Preferably, upper tray moving device 60 includes a driven belt, chain or the like 61, which includes at least one engaging member 61 a for engaging and pushing and empty tray positioned at upper conveyor 24, 26 in a direction generally transverse to the direction of conveyance of the upper roller conveyors. Belt 61 is reeved about a driven roller or wheel 60 a, which is operable to rotate and thus cause movement of belt 61, and a non-driven roller or wheel 60 b spaced from driven wheel 60 a and positioned generally over an opposite side of the respective upper conveyor 24, 26. Preferably, vertical tray moving device 18 includes a stop member 68, which is operable to engage a forward side of an empty tray 12 a and temporarily prevent movement of the empty tray 12 a along upper conveyor 24, 26, while engaging member 61 a engages and moves the empty tray 12 a off of conveyor 24, 26 and onto lowering device 62. Stop member 68 may include a raisable or pivotable arm which may extend up between an adjacent pair of rollers at vertical tray moving device 18 to engage and stop an empty tray being conveyed along upper conveyors 24, 26. Optionally, a pop-up 90 degree transfer unit may be positioned along conveying surfaces 24, 26 at vertical tray moving devices 18 to stop the empty trays at the conveyor and move the tray toward vertical tray moving device 18, without affecting the scope of the present invention.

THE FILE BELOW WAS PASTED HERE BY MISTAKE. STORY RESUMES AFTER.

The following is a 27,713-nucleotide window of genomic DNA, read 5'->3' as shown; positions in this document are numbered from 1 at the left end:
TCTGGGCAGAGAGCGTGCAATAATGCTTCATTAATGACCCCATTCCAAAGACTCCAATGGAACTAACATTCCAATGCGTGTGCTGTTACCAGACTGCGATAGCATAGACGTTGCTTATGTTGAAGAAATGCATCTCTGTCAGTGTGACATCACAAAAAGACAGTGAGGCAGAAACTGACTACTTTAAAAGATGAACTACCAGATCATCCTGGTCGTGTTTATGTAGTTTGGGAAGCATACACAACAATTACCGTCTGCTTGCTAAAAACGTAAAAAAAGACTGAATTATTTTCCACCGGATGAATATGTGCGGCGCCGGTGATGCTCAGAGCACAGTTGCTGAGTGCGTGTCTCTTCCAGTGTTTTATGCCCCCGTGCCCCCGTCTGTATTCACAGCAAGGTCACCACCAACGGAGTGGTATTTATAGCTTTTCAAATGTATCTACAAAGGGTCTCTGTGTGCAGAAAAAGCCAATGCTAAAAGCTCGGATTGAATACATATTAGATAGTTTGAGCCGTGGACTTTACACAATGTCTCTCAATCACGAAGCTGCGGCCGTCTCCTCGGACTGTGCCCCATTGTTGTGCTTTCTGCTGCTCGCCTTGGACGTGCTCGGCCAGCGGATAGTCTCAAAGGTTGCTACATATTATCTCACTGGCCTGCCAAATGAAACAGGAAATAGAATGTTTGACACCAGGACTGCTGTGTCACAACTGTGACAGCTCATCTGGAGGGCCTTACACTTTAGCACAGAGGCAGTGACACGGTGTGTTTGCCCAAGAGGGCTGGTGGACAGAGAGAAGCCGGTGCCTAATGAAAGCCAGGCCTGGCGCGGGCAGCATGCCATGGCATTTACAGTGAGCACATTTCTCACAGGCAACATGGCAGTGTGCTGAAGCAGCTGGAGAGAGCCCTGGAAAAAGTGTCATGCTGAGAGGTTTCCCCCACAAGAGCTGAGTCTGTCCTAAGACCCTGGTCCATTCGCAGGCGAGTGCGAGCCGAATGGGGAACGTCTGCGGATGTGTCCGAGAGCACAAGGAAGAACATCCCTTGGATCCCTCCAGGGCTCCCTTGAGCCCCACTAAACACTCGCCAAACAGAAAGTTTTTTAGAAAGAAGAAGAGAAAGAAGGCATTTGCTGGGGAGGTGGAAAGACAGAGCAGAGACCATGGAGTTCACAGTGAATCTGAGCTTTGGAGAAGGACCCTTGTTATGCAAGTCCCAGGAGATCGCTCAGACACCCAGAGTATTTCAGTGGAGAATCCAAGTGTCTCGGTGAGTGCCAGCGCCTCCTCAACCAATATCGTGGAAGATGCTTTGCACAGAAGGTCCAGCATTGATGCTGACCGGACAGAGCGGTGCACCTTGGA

Lowering device 62 of vertical tray moving device 18 preferably includes a pair of belts, chains or the like 63, each of which is reeved about a driven and non-driven wheel or roller 62 a and 62 b, respectively. Each belt 63 includes at least one, and preferably three, support members 63 a, which receive the empty tray 12 a thereon and support tray 12 a while lowering the tray to the lower level. The driven wheels or rollers 62 a are operable to rotate in an opposite direction relative to the other, with respect to the view of FIG. 7, such that support members 63 a of each side of lowering device 62 are correspondingly moved in a downward direction to support and lower the empty tray 12 a. Preferably, lowering device 62 includes the pair of belts and corresponding wheels/pulleys positioned at frame 66, such that there is a gap 67 between the support members 63 a of each lowering belt 63.